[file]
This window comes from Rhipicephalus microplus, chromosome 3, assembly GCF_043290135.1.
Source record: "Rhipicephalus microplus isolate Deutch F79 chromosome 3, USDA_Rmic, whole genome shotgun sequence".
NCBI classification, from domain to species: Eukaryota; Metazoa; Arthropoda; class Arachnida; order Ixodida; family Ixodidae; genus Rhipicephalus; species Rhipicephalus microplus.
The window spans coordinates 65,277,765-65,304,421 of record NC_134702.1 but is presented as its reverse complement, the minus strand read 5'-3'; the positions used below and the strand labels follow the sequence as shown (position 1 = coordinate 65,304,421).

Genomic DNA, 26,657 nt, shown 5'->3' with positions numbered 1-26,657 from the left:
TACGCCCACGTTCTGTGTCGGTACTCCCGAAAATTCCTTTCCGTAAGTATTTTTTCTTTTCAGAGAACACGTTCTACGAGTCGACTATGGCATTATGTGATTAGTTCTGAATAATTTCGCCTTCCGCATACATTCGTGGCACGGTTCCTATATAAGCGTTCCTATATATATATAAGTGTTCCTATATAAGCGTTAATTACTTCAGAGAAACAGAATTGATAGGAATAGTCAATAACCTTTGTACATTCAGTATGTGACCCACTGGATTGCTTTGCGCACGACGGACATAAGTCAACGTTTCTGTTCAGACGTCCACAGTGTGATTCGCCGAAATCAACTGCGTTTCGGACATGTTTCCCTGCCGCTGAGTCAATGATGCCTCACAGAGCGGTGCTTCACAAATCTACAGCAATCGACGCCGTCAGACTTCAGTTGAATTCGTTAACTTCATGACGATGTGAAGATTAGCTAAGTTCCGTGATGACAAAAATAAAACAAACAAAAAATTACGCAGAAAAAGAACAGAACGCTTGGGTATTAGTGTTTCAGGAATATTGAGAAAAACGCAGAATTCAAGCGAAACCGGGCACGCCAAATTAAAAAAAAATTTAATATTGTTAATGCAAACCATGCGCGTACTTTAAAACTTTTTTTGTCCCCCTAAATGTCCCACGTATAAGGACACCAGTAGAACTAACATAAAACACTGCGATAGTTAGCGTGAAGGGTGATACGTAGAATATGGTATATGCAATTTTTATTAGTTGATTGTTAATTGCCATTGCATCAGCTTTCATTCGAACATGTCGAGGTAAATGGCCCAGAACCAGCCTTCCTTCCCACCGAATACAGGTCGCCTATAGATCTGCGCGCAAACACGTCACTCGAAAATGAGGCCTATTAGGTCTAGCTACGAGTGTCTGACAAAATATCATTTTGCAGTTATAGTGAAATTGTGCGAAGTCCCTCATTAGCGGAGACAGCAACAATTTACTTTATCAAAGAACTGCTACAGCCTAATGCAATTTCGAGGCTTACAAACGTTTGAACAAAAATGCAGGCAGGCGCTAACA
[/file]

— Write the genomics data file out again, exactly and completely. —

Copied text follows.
This window comes from Rhipicephalus microplus, chromosome 3, assembly GCF_043290135.1.
Source record: "Rhipicephalus microplus isolate Deutch F79 chromosome 3, USDA_Rmic, whole genome shotgun sequence".
NCBI classification, from domain to species: Eukaryota; Metazoa; Arthropoda; class Arachnida; order Ixodida; family Ixodidae; genus Rhipicephalus; species Rhipicephalus microplus.
The window spans coordinates 65,277,765-65,304,421 of record NC_134702.1 but is presented as its reverse complement, the minus strand read 5'-3'; the positions used below and the strand labels follow the sequence as shown (position 1 = coordinate 65,304,421).

Genomic DNA, 26,657 nt, shown 5'->3' with positions numbered 1-26,657 from the left:
TACGCCCACGTTCTGTGTCGGTACTCCCGAAAATTCCTTTCCGTAAGTATTTTTTCTTTTCAGAGAACACGTTCTACGAGTCGACTATGGCATTATGTGATTAGTTCTGAATAATTTCGCCTTCCGCATACATTCGTGGCACGGTTCCTATATAAGCGTTCCTATATATATATAAGTGTTCCTATATAAGCGTTAATTACTTCAGAGAAACAGAATTGATAGGAATAGTCAATAACCTTTGTACATTCAGTATGTGACCCACTGGATTGCTTTGCGCACGACGGACATAAGTCAACGTTTCTGTTCAGACGTCCACAGTGTGATTCGCCGAAATCAACTGCGTTTCGGACATGTTTCCCTGCCGCTGAGTCAATGATGCCTCACAGAGCGGTGCTTCACAAATCTACAGCAATCGACGCCGTCAGACTTCAGTTGAATTCGTTAACTTCATGACGATGTGAAGATTAGCTAAGTTCCGTGATGACAAAAATAAAACAAACAAAAAATTACGCAGAAAAAGAACAGAACGCTTGGGTATTAGTGTTTCAGGAATATTGAGAAAAACGCAGAATTCAAGCGAAACCGGGCACGCCAAATTAAAAAAAAATTTAATATTGTTAATGCAAACCATGCGCGTACTTTAAAACTTTTTTTGTCCCCCTAAATGTCCCACGTATAAGGACACCAGTAGAACTAACATAAAACACTGCGATAGTTAGCGTGAAGGGTGATACGTAGAATATGGTATATGCAATTTTTATTAGTTGATTGTTAATTGCCATTGCATCAGCTTTCATTCGAACATGTCGAGGTAAATGGCCCAGAACCAGCCTTCCTTCCCACCGAATACAGGTCGCCTATAGATCTGCGCGCAAACACGTCACTCGAAAATGAGGCCTATTAGGTCTAGCTACGAGTGTCTGACAAAATATCATTTTGCAGTTATAGTGAAATTGTGCGAAGTCCCTCATTAGCGGAGACAGCAACAATTTACTTTATCAAAGAACTGCTACAGCCTAATGCAATTTCGAGGCTTACAAACGTTTGAACAAAAATGCAGGCAGGCGCTAACA